Think You May be Driving a Lemon?
An estimated 150,000 cars each year are lemons. Is your car one of them?
If you've ever found yourself in the situation of having a defective car, you're not alone. In fact, it's a fairly common occurrence. Whether you've purchased a new vehicle that breaks down soon after or have a leased car that spends more time in the repair shop than on the road, defective cars are a reality for many people. While it can be frustrating and costly to deal with a defective car, there are some things you can do to try to get compensation from the manufacturer.
First, it's important to keep track of all repairs and maintenance performed on the car. This will help to document the expenses you've incurred as a result of the defective car. You should also keep records of any missed work or other activities that were disrupted because of the car problems. It's also a good idea to reach out to other owners of the same make and model of car to see if they've experienced similar problems. If there is a pattern of defective cars, this may strengthen your case against the manufacturer.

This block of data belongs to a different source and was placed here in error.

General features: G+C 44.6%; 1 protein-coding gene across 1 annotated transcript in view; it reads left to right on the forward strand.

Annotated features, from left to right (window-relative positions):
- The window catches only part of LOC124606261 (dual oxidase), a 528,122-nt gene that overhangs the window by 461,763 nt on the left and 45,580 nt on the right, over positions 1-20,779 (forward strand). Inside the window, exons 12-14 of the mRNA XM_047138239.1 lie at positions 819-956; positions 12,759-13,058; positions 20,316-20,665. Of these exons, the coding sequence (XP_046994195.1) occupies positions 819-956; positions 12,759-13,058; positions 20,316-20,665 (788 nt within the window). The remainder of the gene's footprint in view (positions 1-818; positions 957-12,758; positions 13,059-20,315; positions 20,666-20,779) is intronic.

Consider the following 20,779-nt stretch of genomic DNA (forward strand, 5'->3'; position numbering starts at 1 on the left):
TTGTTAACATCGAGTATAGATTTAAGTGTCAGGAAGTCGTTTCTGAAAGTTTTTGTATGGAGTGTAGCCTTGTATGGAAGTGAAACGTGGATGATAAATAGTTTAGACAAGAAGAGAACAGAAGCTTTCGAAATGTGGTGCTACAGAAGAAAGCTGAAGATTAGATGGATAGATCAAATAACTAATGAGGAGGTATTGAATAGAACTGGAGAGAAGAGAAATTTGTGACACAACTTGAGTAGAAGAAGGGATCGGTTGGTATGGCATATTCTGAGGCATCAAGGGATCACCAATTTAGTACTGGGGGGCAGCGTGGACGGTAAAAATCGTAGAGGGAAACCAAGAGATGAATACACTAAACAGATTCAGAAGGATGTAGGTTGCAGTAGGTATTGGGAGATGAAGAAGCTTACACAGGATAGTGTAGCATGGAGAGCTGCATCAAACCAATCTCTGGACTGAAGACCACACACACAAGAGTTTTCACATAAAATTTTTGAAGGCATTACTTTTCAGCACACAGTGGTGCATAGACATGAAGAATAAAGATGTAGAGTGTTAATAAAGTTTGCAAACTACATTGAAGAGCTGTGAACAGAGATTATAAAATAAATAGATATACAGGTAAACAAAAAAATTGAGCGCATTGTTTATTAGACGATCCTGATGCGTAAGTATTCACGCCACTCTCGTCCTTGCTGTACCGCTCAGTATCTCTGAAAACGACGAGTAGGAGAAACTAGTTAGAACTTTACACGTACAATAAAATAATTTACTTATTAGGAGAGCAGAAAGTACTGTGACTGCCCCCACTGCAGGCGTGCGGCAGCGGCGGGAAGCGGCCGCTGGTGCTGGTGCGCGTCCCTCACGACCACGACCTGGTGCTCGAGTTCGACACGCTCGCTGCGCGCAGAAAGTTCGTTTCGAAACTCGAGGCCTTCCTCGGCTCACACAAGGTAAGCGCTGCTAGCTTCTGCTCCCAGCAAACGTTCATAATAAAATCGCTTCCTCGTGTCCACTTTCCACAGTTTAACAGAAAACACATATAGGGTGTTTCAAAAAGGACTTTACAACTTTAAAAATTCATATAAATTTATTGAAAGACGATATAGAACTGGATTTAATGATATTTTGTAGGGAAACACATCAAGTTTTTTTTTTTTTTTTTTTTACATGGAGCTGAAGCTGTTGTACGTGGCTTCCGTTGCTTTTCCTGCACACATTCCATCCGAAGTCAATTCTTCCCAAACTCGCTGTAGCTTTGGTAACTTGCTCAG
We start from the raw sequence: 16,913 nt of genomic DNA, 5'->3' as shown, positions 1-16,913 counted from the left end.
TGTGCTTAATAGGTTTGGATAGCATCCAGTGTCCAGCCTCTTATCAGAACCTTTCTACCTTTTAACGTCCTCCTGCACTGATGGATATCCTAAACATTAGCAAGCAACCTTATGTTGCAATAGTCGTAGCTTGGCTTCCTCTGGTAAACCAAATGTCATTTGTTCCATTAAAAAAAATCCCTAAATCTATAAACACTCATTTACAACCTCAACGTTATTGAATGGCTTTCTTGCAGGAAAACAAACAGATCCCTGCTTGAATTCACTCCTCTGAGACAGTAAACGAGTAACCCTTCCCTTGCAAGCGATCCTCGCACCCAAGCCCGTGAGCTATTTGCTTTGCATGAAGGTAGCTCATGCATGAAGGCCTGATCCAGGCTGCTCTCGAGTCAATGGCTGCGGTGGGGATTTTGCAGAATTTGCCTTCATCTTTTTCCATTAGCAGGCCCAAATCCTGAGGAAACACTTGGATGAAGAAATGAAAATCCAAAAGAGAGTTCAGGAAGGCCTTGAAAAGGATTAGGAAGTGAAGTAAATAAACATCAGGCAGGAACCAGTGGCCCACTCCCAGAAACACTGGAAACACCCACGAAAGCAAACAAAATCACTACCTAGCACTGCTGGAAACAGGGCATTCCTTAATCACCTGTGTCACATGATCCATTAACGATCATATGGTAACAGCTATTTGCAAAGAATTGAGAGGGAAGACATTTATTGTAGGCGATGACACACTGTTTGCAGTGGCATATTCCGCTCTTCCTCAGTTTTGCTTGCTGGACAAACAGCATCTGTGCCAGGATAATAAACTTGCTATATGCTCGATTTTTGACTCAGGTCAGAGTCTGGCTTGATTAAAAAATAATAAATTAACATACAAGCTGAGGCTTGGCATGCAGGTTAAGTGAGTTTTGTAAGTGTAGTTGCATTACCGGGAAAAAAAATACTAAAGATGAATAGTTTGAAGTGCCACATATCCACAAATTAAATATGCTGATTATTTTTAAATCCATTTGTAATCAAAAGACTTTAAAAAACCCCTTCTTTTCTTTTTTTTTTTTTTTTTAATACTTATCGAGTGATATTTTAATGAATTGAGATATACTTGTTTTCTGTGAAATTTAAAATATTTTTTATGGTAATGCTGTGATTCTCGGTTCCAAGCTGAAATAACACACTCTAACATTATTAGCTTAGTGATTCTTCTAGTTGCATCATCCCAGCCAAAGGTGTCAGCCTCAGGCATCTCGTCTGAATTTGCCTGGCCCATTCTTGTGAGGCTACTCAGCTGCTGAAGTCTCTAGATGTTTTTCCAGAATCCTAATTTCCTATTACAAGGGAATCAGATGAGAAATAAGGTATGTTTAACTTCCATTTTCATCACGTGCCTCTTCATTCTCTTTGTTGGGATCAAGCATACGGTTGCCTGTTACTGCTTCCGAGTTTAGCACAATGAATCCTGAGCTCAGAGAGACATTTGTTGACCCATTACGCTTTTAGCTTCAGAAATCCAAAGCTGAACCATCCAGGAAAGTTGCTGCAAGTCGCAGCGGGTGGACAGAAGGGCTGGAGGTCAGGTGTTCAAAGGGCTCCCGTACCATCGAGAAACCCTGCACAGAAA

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Lemon Law FAQs
What Cars Are Considered Lemons?
Any vehicle that's been out of service for 30 days or more for and repaired by the manufacturer for general warranty issues at least four times, or twice for problems that could lead to death or severe injury.
What does it mean when a car is reported as lemon?
For a car to qualify as a lemon, the car must have a significant defect that is covered by the warranty. It also must have occurred within a specified period, either in time or miles, from when you purchased the vehicle. Also, it must still not be fixed after a reasonable number of attempts to do so.
What Car Problems Qualify Under the Lemon Law?
The lemon law covers a wide range of issues, which typically manifest as symptoms affecting one or more systems such as:
- The braking system
- Coolant system
- Steering system
- Electrical system
- Mechanical latches and doors
What to do if I have a lemon vehicle?
If you are not offered a resolution you find satisfactory, you will have to take legal action. Most states require that lemon law cases go to arbitration before they reach the court system. You can file and go through arbitration on your own, but you may still want to hire an attorney.
Can you return new car if it has problems?
If you've purchased a new or used car and you're having second thoughts about it, in most cases, you won't be able to return the car. The dealer who sold you the car is usually not legally obligated to take the car back. However, if you believe that you purchased a lemon, you might need to go through a series of steps to get your money back.